What should be the proper role of prayer in sport? The purpose of this article is to examine prayer and sport and to offer recommendations based on the notion of spiritual maturity. The Christian athlete, I argue, should strive towards maturity with respect to prayer, as evidenced by the fruit of the Spirit in his or her life.
This research considered whether or not the frequency of Bible teaching relates to attachment relationships between teens and their youth-workers. Bible study and attachment were also considered relative to their relationships to adolescent psychosocial adjustment. Teaching teenagers from the Bible coincides with youth-workers cultivating more successful attachment relationships with young people. Those taught most frequently, demonstrated higher levels of attachment relationships. Bible teaching and adolescent attachment to a youth-worker also related to a teenager feeling less lonely.
This study examined to what extent college students' attachment to their parents affected their relationship with God by investigating 206 Korean-American and 95 Chinese-American college students in the Dallas and Austin areas (n=301). Students completed the Inventory of Parent and Peer Attachment (IPPA) and the Spiritual Assessment Inventory (SAI). Results showed that students with low attachment to their parents displayed more instability and disappointment in their relationships with God than students with high attachment. Highly attached students, however, showed a high level of awareness of God's presence in their lives and a positive self-image in religious lives.
This article reviews two studies that were conducted in two very different eras of recent history: 1950 and the beginning of the 21st century. The participants in the two studies cannot be statistically compared, as the first study focused on young adults ages 18-??29, and the more recent study examined the beliefs and attitudes of high school youth between 13 and 17. The early study was a regional study conducted in New York City and the surrounding area, while the newer study was national in scope. What the two studies share is a similar goal, which was to better understand the religious beliefs of young people. What the findings from the two studies reveal might be considered a wake-up call for Christian educators. Perhaps these two dissimilar studies may document evidence of a trend in the Christian community-that many Christians do not know how to integrate faith into their daily lives. Perhaps even more troubling is the possibility that many do not even realize that this goal is desirable in living a spiritually mature life. One is forced to ponder if this lack of faith integration is a symptom of adolescence or a reflection of current culture.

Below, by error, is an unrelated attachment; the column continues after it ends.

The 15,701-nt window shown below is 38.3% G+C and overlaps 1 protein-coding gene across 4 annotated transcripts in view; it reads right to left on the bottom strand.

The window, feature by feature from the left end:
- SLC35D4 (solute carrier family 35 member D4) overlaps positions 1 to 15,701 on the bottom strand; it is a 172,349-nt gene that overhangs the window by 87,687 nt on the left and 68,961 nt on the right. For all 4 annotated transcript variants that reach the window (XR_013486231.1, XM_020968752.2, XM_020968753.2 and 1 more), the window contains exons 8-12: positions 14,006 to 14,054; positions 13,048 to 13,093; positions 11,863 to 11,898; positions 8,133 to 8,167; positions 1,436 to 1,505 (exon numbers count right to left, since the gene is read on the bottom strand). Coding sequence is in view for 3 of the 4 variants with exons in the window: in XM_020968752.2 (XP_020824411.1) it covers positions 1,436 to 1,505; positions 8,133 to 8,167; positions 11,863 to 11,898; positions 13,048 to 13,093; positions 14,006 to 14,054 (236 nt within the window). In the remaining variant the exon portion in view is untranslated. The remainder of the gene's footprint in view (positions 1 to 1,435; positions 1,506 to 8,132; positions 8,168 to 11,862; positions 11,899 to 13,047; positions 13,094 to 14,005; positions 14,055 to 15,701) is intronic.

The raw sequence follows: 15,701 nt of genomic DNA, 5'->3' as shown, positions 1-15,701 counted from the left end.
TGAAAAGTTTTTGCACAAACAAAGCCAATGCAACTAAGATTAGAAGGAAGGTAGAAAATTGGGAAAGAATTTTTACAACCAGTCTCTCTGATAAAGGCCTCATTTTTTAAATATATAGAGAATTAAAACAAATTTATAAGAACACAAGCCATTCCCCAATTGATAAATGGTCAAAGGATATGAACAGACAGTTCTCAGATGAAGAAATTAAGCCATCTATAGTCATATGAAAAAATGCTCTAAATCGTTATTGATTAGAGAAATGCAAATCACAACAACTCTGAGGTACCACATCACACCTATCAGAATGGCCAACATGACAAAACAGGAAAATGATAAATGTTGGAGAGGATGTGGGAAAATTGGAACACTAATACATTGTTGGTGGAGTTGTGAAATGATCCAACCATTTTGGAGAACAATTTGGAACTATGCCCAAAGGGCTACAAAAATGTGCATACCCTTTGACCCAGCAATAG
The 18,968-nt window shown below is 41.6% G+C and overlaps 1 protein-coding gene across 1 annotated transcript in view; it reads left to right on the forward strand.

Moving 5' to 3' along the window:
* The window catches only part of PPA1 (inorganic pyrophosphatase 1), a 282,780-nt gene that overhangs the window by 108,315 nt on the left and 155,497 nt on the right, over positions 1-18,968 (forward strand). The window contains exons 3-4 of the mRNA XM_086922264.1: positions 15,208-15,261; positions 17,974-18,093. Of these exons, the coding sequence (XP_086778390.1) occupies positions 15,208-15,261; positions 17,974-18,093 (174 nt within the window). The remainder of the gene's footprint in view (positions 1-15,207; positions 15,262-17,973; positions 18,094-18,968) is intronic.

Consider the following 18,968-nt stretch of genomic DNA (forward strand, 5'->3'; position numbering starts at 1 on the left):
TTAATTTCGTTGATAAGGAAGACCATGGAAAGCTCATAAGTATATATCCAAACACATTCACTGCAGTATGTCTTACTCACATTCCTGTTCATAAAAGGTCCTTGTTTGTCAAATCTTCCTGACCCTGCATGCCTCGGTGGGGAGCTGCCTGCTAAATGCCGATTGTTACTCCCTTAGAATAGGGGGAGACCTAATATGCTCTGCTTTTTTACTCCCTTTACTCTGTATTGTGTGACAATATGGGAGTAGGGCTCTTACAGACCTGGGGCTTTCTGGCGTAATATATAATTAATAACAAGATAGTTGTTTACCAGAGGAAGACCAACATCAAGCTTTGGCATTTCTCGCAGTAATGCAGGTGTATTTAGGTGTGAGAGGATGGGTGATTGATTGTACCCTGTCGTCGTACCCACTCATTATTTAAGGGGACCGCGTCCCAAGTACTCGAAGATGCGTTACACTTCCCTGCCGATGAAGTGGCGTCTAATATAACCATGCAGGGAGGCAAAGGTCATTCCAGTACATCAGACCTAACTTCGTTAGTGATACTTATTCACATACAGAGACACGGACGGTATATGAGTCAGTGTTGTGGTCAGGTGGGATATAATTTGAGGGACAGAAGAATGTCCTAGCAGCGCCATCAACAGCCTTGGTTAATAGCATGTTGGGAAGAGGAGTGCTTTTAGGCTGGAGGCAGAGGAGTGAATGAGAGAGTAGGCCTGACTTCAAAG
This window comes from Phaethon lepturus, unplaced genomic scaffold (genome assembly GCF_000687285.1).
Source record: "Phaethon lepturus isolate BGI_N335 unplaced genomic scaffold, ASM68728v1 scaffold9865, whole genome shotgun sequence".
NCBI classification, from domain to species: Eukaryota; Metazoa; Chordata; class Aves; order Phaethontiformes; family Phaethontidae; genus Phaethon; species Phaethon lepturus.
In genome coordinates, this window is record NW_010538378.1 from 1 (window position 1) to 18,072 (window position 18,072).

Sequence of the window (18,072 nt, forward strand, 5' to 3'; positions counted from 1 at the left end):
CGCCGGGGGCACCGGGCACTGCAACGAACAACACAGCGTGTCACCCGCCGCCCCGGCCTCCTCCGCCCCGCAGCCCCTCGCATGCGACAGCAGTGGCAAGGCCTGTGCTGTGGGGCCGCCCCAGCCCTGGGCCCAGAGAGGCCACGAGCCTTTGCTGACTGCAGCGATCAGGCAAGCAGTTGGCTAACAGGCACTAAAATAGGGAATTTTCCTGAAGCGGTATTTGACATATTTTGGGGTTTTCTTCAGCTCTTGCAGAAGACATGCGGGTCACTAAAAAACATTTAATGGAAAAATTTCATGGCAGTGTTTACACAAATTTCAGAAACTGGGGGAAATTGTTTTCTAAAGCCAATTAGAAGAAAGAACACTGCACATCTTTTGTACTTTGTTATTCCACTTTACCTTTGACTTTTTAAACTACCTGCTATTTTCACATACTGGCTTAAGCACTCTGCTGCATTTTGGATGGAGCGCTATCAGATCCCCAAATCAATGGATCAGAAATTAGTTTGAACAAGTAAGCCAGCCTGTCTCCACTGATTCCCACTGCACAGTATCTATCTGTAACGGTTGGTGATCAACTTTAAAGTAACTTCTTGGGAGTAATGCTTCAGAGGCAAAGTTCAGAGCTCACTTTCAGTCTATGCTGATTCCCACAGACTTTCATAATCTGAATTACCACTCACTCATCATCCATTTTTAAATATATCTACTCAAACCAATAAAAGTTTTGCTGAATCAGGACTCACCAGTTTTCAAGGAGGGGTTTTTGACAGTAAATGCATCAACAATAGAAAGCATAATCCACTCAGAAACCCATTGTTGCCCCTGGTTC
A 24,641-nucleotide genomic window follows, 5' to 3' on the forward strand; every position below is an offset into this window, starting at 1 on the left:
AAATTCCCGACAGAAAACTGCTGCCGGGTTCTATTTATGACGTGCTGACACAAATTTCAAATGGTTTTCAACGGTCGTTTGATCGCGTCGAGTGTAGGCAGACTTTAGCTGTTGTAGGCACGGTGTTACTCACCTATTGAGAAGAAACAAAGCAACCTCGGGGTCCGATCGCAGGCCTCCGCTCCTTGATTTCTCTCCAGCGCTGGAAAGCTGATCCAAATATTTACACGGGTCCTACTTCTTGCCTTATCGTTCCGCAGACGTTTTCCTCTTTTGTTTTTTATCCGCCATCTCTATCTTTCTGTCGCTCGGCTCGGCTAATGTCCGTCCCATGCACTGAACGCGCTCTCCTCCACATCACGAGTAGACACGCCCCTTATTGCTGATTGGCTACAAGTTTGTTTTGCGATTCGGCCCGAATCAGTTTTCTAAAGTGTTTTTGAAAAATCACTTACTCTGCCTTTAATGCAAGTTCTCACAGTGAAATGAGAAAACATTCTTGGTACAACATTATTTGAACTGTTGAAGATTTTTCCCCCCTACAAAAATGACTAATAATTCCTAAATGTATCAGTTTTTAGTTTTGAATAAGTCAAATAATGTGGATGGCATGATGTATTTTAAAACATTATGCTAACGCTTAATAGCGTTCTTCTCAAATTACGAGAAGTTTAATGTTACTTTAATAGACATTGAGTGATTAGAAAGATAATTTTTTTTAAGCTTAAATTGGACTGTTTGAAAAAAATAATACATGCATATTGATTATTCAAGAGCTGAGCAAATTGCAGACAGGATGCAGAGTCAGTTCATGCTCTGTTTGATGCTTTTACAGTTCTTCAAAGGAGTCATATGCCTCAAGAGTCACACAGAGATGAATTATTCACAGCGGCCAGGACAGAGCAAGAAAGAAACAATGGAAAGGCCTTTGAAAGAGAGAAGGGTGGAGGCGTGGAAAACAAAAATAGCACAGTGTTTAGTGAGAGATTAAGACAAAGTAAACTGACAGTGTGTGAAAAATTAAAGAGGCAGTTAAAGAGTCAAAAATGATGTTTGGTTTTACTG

Kingdom triangle: Recover the Christian mind, renovate the soul, restore the Spirit’s power. By J.P. Moreland. Grand Rapids, MI: Zondervan. 2007. 237 pp. $19.99.
Review by Linda Mayes, Director of Career Development, Northwestern College, St. Paul,MN.
Review by Kevin T. Grant, Director of The Learning Center, Biola University, La Mirada, CA.
Review by Faustin Ntamushobora, Executive Director, TLAfrica, Inc. (www.tlafrica.org), Nairobi, Kenya.
Review by Klaus Issler, Professor of Christian Education and Theology, Talbot School of Theology, La Mirada, CA.
Teaching kids authentic worship: How to keep them close to God for life. By Kathleen Chapman. Grand Rapids, MI: Baker. 2003.
Review by Lisa Milligan Long, Assistant Professor of Christian Education, Lee University, Cleveland, TN.
Unchristian:What a new generation really thinks about Christianity. By David Kinnaman (and Gabe Lyons and Fermi Project). Grand Rapids, MI: Baker Books. 2007.
Review by Julie A. Gorman, Professor of Christian Formation and Discipleship, Fuller Theological Seminary, Pasadena, CA.
Teaching that transforms:Worship as the heart of Christian education. By Debra Dean Murphy.Grand Rapids,MI: Brazos Press. 2004.
Review by Mark A. Maddix, Associate Professor of Christian Education, Northwest Nazarene University, Nampa, ID.
The teacher’s craft: The 10 essential skills of effective teaching. By Paul Chance. Long Grove, IL: Waveland Press. 2008. 187pp.
Review by Octavio J. Esqueda, Assistant Professor of Foundations, Southwestern Baptist Theological Seminary, Fort Worth, TX.
Lasting impressions: From visiting to belonging. By Mark Waltz. Loveland, CO: Group Publishing. 2009.
Review by Cheryl Fawcett, Association of Baptists for World Evangelism, Vision For Youth International, El Cajon, CA.
The missing ministry: Safety, risk management, and protecting your church. By The Guide One Center for RiskManagement. Loveland, CO: Group Publishing. 2008.
Review by Dawn R.Morton, Adjunct Professor of Christian Education, Ashland Theological Seminary, Ashland, OH
Real power: Stages of personal power in organizations (3rd ed.). By Janet O. Hagberg. Salem, WI: Sheffield Publishing Company. 2003.
Review by Halee Gray Scott, Adjunct Faculty, Haggard Graduate School of Theology, Azusa Pacific University, Azusa, CA.
Introduction to leadership: Concepts and practice. By Peter G. Northouse. Thousand Oaks, CA: Sage Publications. 2009.
Review by Keith R. Krispin Jr., Department of Christian Ministries, Judson University, Elgin, IL.
Reverse mentoring: How young leaders can transform the church and why we should let them. By Earl Creps. San Francisco, CA:
Review by Rick Thoman, Associate Professor, Christian Ministries, Northwestern College, St Paul, MN.
Leading cross-culturally: Covenant relationships for effective Christian leadership. By Sherwood G. Lingenfelter. Grand Rapids, MI: Baker Academic. 2008.
Review by Seong Eun Kim, doctoral student at Talbot School of Theology.